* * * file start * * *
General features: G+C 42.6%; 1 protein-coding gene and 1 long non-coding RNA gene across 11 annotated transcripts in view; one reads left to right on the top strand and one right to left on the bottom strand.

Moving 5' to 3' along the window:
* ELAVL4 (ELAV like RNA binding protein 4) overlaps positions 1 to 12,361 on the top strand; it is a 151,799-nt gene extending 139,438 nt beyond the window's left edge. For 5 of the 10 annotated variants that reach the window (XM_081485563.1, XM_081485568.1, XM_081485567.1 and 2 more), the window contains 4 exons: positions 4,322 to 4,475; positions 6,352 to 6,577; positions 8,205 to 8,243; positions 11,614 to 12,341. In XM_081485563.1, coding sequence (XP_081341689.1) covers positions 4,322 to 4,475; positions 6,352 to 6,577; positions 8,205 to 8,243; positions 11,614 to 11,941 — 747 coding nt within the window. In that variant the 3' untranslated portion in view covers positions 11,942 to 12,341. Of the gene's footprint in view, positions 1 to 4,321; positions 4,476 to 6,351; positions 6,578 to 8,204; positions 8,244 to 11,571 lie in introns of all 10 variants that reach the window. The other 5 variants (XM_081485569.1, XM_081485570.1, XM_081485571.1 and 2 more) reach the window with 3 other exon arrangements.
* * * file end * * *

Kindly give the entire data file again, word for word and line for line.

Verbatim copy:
General features: G+C 42.6%; 1 protein-coding gene and 1 long non-coding RNA gene across 11 annotated transcripts in view; one reads left to right on the top strand and one right to left on the bottom strand.

Moving 5' to 3' along the window:
* ELAVL4 (ELAV like RNA binding protein 4) overlaps positions 1 to 12,361 on the top strand; it is a 151,799-nt gene extending 139,438 nt beyond the window's left edge. For 5 of the 10 annotated variants that reach the window (XM_081485563.1, XM_081485568.1, XM_081485567.1 and 2 more), the window contains 4 exons: positions 4,322 to 4,475; positions 6,352 to 6,577; positions 8,205 to 8,243; positions 11,614 to 12,341. In XM_081485563.1, coding sequence (XP_081341689.1) covers positions 4,322 to 4,475; positions 6,352 to 6,577; positions 8,205 to 8,243; positions 11,614 to 11,941 — 747 coding nt within the window. In that variant the 3' untranslated portion in view covers positions 11,942 to 12,341. Of the gene's footprint in view, positions 1 to 4,321; positions 4,476 to 6,351; positions 6,578 to 8,204; positions 8,244 to 11,571 lie in introns of all 10 variants that reach the window. The other 5 variants (XM_081485569.1, XM_081485570.1, XM_081485571.1 and 2 more) reach the window with 3 other exon arrangements.